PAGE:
Amy's Marathon of Books Review - The Comic Book War
Reviewed by: Amy Mathers
Somewhat reminiscent of The Reluctant Journal of Henry K. Larsen, The Comic Book War by Jacqueline Guest is a touching look at how one young man reacts to the stress of his three older brothers being in constant danger while away at war.
I enjoyed the cultural exploration of Canadian comics while the embargo on American goods took place during the war and the historical aspect of life during WWII, but mostly I just loved the characters and the story itself. Even though I saw Robert’s connection between his comics and his brothers as a grief reaction, there was a little part of me that believed the meteorite did have special powers and caused the comics to be prophetic. I was taken up by Robert’s story, hoping beyond hope that he could protect his brothers through buying and reading the comics. Like his neighbour, Mr. Glowinski, tells Robert, he would do anything to have saved his family, Robert, in his own unique way, is trying to do the same thing.
Robert’s journey is heartfelt and genuine. He grows throughout the book, getting over his aversion to girls and learning to work hard to earn money. His determination is equalled by Charlie’s (Charlene), and once he realises that they become good friends. But being a telegram delivery boy during the war is tough job, as it often involves delivering bad news about loved ones. When Charlie shows up at his door with one such telegram, Robert is still convinced his comic books will give him insight into saving his brother.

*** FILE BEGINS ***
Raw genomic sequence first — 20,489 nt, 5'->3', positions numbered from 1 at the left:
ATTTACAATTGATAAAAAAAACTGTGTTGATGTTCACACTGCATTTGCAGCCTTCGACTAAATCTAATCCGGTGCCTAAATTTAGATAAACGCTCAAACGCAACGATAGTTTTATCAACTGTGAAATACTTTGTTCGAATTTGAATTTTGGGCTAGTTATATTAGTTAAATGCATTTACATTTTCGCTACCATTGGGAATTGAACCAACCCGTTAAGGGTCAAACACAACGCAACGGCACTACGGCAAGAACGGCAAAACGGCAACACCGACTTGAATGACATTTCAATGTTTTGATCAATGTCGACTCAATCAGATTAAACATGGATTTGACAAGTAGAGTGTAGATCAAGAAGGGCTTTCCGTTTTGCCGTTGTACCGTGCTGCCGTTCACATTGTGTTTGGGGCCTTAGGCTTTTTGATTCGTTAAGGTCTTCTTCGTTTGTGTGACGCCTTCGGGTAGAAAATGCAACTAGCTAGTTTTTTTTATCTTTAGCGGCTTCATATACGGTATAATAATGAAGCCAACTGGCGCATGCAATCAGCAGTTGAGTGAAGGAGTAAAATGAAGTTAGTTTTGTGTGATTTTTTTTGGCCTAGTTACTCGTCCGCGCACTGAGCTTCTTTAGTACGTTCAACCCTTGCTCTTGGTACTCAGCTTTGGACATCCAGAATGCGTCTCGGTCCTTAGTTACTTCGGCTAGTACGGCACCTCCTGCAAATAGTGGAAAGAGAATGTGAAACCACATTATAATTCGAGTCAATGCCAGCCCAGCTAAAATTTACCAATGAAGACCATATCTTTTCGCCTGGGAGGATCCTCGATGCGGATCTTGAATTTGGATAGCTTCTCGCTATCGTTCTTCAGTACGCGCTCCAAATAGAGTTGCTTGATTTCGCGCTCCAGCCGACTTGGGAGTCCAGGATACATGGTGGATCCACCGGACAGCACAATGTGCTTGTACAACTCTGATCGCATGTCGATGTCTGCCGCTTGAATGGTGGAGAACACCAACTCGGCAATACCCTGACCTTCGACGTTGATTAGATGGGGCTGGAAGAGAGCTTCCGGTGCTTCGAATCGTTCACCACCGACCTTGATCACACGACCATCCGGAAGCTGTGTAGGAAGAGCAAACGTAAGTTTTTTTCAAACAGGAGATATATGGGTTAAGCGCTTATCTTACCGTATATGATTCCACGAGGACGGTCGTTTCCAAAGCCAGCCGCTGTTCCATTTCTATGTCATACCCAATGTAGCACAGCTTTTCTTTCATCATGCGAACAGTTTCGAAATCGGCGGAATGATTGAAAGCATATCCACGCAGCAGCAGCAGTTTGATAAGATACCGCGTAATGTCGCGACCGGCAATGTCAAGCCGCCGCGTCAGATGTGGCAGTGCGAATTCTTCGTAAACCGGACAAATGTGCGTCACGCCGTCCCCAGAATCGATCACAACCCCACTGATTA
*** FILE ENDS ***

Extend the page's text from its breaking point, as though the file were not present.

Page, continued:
But I think what I loved best was that when the magical thinking ended, Robert had two people who understood and supported him to see him through: Charlie and Mr. Glowinski. Their collective view of friendship will give Robert a solid foundation to build on as he begins to deal with reality once more.
I can easily see why Guest’s book made the Red Maple Forest of Reading list this year.